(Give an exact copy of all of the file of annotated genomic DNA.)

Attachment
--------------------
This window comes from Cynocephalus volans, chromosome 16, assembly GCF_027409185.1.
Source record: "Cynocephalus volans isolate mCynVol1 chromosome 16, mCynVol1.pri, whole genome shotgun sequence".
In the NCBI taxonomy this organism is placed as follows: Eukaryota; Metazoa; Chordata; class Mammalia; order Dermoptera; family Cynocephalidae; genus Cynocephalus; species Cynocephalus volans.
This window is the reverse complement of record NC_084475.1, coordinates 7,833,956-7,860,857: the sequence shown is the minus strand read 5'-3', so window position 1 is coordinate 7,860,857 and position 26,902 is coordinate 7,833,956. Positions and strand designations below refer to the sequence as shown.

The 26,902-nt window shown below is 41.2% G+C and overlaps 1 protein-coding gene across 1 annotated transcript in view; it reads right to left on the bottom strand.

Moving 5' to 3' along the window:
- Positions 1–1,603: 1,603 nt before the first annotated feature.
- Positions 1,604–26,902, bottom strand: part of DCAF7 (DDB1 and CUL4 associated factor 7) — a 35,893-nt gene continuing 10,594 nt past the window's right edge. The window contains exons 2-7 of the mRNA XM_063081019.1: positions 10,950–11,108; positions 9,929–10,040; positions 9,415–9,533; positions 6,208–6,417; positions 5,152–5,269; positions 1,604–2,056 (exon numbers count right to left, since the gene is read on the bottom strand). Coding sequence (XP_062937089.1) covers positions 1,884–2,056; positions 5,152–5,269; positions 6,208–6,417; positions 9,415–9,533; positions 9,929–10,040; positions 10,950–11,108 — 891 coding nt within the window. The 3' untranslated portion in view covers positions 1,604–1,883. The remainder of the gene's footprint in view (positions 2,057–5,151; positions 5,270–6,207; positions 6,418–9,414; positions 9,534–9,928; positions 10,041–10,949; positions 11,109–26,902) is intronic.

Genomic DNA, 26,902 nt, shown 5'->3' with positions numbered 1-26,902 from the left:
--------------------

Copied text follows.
This window comes from Cynocephalus volans, chromosome 16, assembly GCF_027409185.1.
Source record: "Cynocephalus volans isolate mCynVol1 chromosome 16, mCynVol1.pri, whole genome shotgun sequence".
In the NCBI taxonomy this organism is placed as follows: Eukaryota; Metazoa; Chordata; class Mammalia; order Dermoptera; family Cynocephalidae; genus Cynocephalus; species Cynocephalus volans.
This window is the reverse complement of record NC_084475.1, coordinates 7,833,956-7,860,857: the sequence shown is the minus strand read 5'-3', so window position 1 is coordinate 7,860,857 and position 26,902 is coordinate 7,833,956. Positions and strand designations below refer to the sequence as shown.

The 26,902-nt window shown below is 41.2% G+C and overlaps 1 protein-coding gene across 1 annotated transcript in view; it reads right to left on the bottom strand.

Moving 5' to 3' along the window:
- Positions 1–1,603: 1,603 nt before the first annotated feature.
- Positions 1,604–26,902, bottom strand: part of DCAF7 (DDB1 and CUL4 associated factor 7) — a 35,893-nt gene continuing 10,594 nt past the window's right edge. The window contains exons 2-7 of the mRNA XM_063081019.1: positions 10,950–11,108; positions 9,929–10,040; positions 9,415–9,533; positions 6,208–6,417; positions 5,152–5,269; positions 1,604–2,056 (exon numbers count right to left, since the gene is read on the bottom strand). Coding sequence (XP_062937089.1) covers positions 1,884–2,056; positions 5,152–5,269; positions 6,208–6,417; positions 9,415–9,533; positions 9,929–10,040; positions 10,950–11,108 — 891 coding nt within the window. The 3' untranslated portion in view covers positions 1,604–1,883. The remainder of the gene's footprint in view (positions 2,057–5,151; positions 5,270–6,207; positions 6,418–9,414; positions 9,534–9,928; positions 10,041–10,949; positions 11,109–26,902) is intronic.

Genomic DNA, 26,902 nt, shown 5'->3' with positions numbered 1-26,902 from the left: